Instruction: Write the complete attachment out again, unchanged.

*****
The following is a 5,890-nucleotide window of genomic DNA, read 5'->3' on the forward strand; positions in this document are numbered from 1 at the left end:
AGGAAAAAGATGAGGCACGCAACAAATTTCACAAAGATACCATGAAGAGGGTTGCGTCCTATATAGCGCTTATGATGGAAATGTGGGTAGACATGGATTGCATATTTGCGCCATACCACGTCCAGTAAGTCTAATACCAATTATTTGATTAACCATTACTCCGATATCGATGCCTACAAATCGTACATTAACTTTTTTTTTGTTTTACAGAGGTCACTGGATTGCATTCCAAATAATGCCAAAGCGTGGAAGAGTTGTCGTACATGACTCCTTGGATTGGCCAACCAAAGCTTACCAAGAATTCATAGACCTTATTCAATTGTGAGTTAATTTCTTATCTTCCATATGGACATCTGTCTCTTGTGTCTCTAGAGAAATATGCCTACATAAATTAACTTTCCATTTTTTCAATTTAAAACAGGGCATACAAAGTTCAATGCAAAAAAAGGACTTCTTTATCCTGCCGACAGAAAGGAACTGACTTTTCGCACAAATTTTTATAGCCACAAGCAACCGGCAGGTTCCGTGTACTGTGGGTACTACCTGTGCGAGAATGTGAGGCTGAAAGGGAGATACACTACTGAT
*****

The following is a 5,890-nucleotide window of genomic DNA, read 5'->3' on the forward strand; positions in this document are numbered from 1 at the left end:
AGGAAAAAGATGAGGCACGCAACAAATTTCACAAAGATACCATGAAGAGGGTTGCGTCCTATATAGCGCTTATGATGGAAATGTGGGTAGACATGGATTGCATATTTGCGCCATACCACGTCCAGTAAGTCTAATACCAATTATTTGATTAACCATTACTCCGATATCGATGCCTACAAATCGTACATTAACTTTTTTTTTGTTTTACAGAGGTCACTGGATTGCATTCCAAATAATGCCAAAGCGTGGAAGAGTTGTCGTACATGACTCCTTGGATTGGCCAACCAAAGCTTACCAAGAATTCATAGACCTTATTCAATTGTGAGTTAATTTCTTATCTTCCATATGGACATCTGTCTCTTGTGTCTCTAGAGAAATATGCCTACATAAATTAACTTTCCATTTTTTCAATTTAAAACAGGGCATACAAAGTTCAATGCAAAAAAAGGACTTCTTTATCCTGCCGACAGAAAGGAACTGACTTTTCGCACAAATTTTTATAGCCACAAGCAACCGGCAGGTTCCGTGTACTGTGGGTACTACCTGTGCGAGAATGTGAGGCTGAAAGGGAGATACACTACTGAT